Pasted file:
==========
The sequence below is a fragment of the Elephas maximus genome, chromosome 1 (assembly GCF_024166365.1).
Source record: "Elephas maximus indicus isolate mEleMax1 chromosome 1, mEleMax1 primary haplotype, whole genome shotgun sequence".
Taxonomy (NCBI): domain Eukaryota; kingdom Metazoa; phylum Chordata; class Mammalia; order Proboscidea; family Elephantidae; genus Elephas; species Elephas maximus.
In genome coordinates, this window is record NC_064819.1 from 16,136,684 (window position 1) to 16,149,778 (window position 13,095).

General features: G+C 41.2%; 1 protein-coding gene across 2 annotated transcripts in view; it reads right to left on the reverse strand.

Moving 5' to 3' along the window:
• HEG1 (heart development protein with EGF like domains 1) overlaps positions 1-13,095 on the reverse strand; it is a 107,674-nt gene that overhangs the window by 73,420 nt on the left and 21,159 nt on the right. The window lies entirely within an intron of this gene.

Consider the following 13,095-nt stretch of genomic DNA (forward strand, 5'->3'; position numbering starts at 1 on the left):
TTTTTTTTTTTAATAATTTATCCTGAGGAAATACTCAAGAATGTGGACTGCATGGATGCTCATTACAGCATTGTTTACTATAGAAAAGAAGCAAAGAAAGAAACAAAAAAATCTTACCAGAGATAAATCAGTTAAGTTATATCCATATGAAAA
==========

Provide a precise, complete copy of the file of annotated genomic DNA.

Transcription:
The sequence below is a fragment of the Elephas maximus genome, chromosome 1 (assembly GCF_024166365.1).
Source record: "Elephas maximus indicus isolate mEleMax1 chromosome 1, mEleMax1 primary haplotype, whole genome shotgun sequence".
Taxonomy (NCBI): domain Eukaryota; kingdom Metazoa; phylum Chordata; class Mammalia; order Proboscidea; family Elephantidae; genus Elephas; species Elephas maximus.
In genome coordinates, this window is record NC_064819.1 from 16,136,684 (window position 1) to 16,149,778 (window position 13,095).

General features: G+C 41.2%; 1 protein-coding gene across 2 annotated transcripts in view; it reads right to left on the reverse strand.

Moving 5' to 3' along the window:
• HEG1 (heart development protein with EGF like domains 1) overlaps positions 1-13,095 on the reverse strand; it is a 107,674-nt gene that overhangs the window by 73,420 nt on the left and 21,159 nt on the right. The window lies entirely within an intron of this gene.

Consider the following 13,095-nt stretch of genomic DNA (forward strand, 5'->3'; position numbering starts at 1 on the left):
TTTTTTTTTTTAATAATTTATCCTGAGGAAATACTCAAGAATGTGGACTGCATGGATGCTCATTACAGCATTGTTTACTATAGAAAAGAAGCAAAGAAAGAAACAAAAAAATCTTACCAGAGATAAATCAGTTAAGTTATATCCATATGAAAA